Disrespecting God

If you have kept up over the last few posts, you’ll know that we can’t disregard G_d; hoping that once we come to the end of the line here on earth a celestial dirt nap will be the only thing that awaits us. There is a G_d. There is an afterlife. There is a judgment. Nature (by her very nature!) proclaims that there must be a Creator with each panoramic sunrise and in the beauty of the changing seasons. We see the Creator at work during the moment of birth in our children. We recognize Him in the power of a storm or the peaceful serenity of a warm spring day. Disregarding Him is a fool’s gamble at best - hedging our bets against indeterminate odds while knowing all along we can’t afford the cost of doing so.

We are also unable to distract G_d by pointing to the examples and/or failures of others as a method of improving our perceived worth in His eyes or our own. We will be judged on an individual basis in the end, and the chalk-line of comparison will not be with our neighbor, but by the example of holiness set forth by His Son.

Maybe we can make our own selves righteous? Is there a way that we can meet G_d on His own terms? If we do enough good deeds and live our lives just right, dotting the proverbial I’s and crossing the T’s; maybe by doing so we’ll be alright? We can keep the Ten Commandments and go to church religiously. We can teach Sunday School and get an attendance award. We can give charitably to the church and to the Salvation Army at Christmas. Heck, let’s go all out and be baptized while we are at it! That should do it.

It amazes me how many people believe this to be possible. Ask people are they saved, have they been born again, and most of the time they bring up baptism or church affiliation without answering the question. This is especially true here in the South, where church attendance is still synonymous with being a ‘good person’. We hold onto our baptismal certificates and church letters much the same way that the Jews of Paul’s day held onto their circumcision. “For circumcision verily profiteth, if thou keep the law: but if thou be a breaker of the law, thy circumcision is made uncircumcision.”

For a Jewish boy, his circumcision was proof that he was one of G_d’s chosen people. It was ceremonial and it was important. After a while, it reached a point where the ritual of circumcision over-rode everything else in spiritual matters. You could live life how you pleased, but by merely being circumcised you had all of the eternal bases covered. It sounds far-fetched, but again, there is very little difference in the way we live our spiritual lives today; clinging to our own rituals and church dogmas. When we live our lives in that manner, in a very real sense we are disrespecting G_d, substituting an ordinance or ceremony for what He would have us do in our hearts.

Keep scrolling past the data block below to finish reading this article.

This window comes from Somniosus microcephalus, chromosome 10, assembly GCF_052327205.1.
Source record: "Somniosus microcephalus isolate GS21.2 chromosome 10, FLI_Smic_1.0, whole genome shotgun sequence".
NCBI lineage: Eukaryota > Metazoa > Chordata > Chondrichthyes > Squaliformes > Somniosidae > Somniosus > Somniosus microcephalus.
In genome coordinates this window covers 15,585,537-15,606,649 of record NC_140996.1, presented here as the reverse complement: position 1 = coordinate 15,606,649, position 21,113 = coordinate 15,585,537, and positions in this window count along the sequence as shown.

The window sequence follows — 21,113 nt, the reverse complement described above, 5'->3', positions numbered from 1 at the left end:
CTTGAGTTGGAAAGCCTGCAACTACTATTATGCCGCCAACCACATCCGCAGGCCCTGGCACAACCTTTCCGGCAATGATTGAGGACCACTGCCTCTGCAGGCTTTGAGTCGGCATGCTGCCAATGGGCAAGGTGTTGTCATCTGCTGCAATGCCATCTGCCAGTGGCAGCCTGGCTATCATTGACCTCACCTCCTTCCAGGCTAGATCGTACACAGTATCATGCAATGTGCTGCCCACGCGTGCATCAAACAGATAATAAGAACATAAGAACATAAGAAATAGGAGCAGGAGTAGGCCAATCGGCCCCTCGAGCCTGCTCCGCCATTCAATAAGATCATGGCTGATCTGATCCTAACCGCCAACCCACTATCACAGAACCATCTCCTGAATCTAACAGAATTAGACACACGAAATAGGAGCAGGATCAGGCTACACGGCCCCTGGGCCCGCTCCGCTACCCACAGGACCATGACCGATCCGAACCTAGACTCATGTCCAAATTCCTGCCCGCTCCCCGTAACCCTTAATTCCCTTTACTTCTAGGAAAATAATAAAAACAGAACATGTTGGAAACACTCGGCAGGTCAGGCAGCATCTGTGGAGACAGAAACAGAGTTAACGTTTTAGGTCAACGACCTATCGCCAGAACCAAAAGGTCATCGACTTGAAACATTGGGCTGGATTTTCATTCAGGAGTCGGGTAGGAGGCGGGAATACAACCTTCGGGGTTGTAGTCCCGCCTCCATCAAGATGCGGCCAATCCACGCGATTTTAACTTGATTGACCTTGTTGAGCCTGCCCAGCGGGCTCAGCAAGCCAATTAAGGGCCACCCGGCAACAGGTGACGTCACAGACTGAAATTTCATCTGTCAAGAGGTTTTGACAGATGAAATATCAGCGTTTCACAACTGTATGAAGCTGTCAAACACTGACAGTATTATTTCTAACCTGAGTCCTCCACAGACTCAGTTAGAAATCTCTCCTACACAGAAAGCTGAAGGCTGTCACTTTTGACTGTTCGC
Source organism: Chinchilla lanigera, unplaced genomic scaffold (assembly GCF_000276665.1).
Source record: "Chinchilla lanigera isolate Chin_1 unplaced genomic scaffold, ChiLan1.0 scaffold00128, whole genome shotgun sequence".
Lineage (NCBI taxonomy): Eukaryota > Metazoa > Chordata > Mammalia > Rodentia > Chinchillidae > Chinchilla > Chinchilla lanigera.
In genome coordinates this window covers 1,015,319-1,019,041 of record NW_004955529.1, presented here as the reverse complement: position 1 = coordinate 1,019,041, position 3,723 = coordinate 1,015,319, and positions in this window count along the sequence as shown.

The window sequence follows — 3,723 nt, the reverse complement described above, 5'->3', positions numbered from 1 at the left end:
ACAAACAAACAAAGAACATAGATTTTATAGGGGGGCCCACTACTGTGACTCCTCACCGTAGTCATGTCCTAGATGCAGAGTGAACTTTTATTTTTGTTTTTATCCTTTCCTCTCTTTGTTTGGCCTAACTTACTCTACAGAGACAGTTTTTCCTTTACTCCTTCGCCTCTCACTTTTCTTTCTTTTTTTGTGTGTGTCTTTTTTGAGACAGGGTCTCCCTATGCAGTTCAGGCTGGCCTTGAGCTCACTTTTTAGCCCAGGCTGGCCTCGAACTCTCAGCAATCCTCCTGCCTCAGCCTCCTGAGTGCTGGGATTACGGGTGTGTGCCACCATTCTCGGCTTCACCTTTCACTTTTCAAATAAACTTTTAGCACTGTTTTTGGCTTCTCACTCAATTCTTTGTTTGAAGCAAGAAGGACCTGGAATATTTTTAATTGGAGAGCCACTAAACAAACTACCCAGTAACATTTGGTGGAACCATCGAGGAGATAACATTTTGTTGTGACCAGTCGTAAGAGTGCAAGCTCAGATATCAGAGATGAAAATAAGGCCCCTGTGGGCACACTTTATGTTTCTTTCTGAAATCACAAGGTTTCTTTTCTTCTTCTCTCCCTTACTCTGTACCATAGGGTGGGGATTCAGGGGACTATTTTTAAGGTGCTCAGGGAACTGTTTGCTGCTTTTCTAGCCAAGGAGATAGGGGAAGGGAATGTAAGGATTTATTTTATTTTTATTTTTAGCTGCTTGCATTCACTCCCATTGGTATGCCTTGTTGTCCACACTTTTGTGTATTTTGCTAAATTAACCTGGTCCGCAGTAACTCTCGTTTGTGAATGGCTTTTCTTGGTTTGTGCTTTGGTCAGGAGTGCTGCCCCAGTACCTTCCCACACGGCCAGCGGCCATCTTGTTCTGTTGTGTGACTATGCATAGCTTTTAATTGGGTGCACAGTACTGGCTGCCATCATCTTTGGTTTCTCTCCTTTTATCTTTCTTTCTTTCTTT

How meaningful is the wedding ring worn by a man that continuously commits adultery against his wife? Can a mere symbol make up for a lack of sincerity in one’s own heart? The idea of such a thing is ludicrous, but we can easily fall victim to that thought process.

We cannot work our way to Heaven. There is no teaching that instructs us from G_d’s Word that we must meet Him halfway by performing certain acts on schedule or by performing a certain church ordinance. Paul writes to Titus: “Not by works of righteousness which we have done...” Try as we might, we will never be good enough. We will always miss the mark, no matter how careful we are or how well we live our lives.

So far in Romans we have learned that we cannot disregard G_d. We’ve learned that we cannot distract G_d, either. Now Paul tells us that we can’t disrespect G_d by substituting our own works, doctrines, or creeds in an effort to make ourselves right before Him. By chapter 3 he’s laid it all out on the line for us – “For all have sinned, and come short of the glory of G_d;” We have gone astray. We have failed. Maybe it wasn’t intentional on our part, and it could be that we’ve always had the best of intentions in this area. But in the end, Paul reminds us that we have ‘come short’ of G_d’s glory. All of us.

But there is a way to be right with G_d. It is not a Baptist way, a Catholic way, or any religious way in general. We simply must be born again.

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